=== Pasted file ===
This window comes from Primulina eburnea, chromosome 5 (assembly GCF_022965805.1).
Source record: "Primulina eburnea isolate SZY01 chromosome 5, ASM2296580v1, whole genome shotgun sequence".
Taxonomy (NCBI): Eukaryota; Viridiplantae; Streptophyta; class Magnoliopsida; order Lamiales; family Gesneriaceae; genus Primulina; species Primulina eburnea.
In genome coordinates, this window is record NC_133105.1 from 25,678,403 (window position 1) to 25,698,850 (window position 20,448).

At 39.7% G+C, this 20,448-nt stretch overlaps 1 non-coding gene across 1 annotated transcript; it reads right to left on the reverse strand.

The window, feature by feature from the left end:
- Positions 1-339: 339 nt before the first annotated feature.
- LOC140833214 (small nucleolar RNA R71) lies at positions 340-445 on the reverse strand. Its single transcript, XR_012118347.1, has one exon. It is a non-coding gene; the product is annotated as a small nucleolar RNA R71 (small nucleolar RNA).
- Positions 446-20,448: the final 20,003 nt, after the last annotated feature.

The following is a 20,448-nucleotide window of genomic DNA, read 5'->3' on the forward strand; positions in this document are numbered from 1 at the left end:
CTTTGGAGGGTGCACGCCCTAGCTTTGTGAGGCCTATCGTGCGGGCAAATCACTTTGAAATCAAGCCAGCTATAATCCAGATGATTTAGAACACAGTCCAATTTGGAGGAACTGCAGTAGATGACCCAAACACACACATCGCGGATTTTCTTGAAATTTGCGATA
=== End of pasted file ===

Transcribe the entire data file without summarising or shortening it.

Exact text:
This window comes from Primulina eburnea, chromosome 5 (assembly GCF_022965805.1).
Source record: "Primulina eburnea isolate SZY01 chromosome 5, ASM2296580v1, whole genome shotgun sequence".
Taxonomy (NCBI): Eukaryota; Viridiplantae; Streptophyta; class Magnoliopsida; order Lamiales; family Gesneriaceae; genus Primulina; species Primulina eburnea.
In genome coordinates, this window is record NC_133105.1 from 25,678,403 (window position 1) to 25,698,850 (window position 20,448).

At 39.7% G+C, this 20,448-nt stretch overlaps 1 non-coding gene across 1 annotated transcript; it reads right to left on the reverse strand.

The window, feature by feature from the left end:
- Positions 1-339: 339 nt before the first annotated feature.
- LOC140833214 (small nucleolar RNA R71) lies at positions 340-445 on the reverse strand. Its single transcript, XR_012118347.1, has one exon. It is a non-coding gene; the product is annotated as a small nucleolar RNA R71 (small nucleolar RNA).
- Positions 446-20,448: the final 20,003 nt, after the last annotated feature.

The following is a 20,448-nucleotide window of genomic DNA, read 5'->3' on the forward strand; positions in this document are numbered from 1 at the left end:
CTTTGGAGGGTGCACGCCCTAGCTTTGTGAGGCCTATCGTGCGGGCAAATCACTTTGAAATCAAGCCAGCTATAATCCAGATGATTTAGAACACAGTCCAATTTGGAGGAACTGCAGTAGATGACCCAAACACACACATCGCGGATTTTCTTGAAATTTGCGATA